Long Chain Polyunsaturated Fatty Oil Case Study

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Long-Chain Polyunsaturated Fatty Acids: The Case for and Against the Supplementation of Infant Formula.
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Long –chain polyunsaturated (LPS) acids are derived from two fatty acids known as, linolenic acid and alpha-linolenic acids found in plant based foods such as flaxseed. Through various biochemical pathways the LPS are used to synthesis eicosapentaenoic acid (EPA) and docosahexaeconoic acid (DHA). The conversation of ALA to DHA and EPA is very ineffective in human and therefore, advisable to consume ready-made DHA and EPA from animal products such as fish (Ingrid, 2003).
ALA are present in significant amounts and composition in brain and visual tissues, DHA is the main component of the cell membrane phospholipid structure for nerve cells and cell membrane while EPA is an essential building block for eicosanoids, a localized hormone which is important in nearly every development in our body hence very vital for infants and children below age of five. Linolenic acid produces both n-3 and n-6 fatty acids, the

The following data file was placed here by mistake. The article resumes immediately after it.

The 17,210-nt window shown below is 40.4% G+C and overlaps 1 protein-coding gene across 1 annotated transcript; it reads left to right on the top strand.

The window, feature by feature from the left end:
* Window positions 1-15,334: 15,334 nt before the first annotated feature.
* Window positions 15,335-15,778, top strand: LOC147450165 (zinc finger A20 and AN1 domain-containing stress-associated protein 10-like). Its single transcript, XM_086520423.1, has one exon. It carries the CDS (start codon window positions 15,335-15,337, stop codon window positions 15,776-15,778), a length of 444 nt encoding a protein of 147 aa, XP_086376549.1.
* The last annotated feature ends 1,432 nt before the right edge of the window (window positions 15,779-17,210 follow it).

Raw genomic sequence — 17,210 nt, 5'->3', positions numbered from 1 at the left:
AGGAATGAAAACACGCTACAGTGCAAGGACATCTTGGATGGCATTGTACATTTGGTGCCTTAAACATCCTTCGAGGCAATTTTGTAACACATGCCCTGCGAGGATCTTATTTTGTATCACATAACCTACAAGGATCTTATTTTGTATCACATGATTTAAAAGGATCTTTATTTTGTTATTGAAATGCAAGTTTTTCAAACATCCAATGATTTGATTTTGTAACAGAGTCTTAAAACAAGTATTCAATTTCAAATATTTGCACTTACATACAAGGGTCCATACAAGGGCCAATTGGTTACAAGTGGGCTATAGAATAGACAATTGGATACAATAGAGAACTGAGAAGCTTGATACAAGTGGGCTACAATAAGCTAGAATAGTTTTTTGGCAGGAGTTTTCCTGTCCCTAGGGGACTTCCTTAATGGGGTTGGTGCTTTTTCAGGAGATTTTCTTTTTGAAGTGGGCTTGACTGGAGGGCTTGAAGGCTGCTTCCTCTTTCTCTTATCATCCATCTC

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The experiment saw a gradual increase in the mental development. With over 67% of the LSP supplemented infants finished to step three. The gradual increase in cognitive capabilities are associated with loading of n-3 and n-6 in the central nervous system improving the speed of information processing. DHA supplemented infant recorded the shortest look at the Fagan test, infants with the shortest looking time have the smallest reaction time (Willatts, 1998). They have a higher reflective time, the LPS supplemented infants looked had the shortest look and easily solved the three step problem without forgetting the final goal. Another suggestion for improved intelligence is that LPS distracted the structures responsible for releasing

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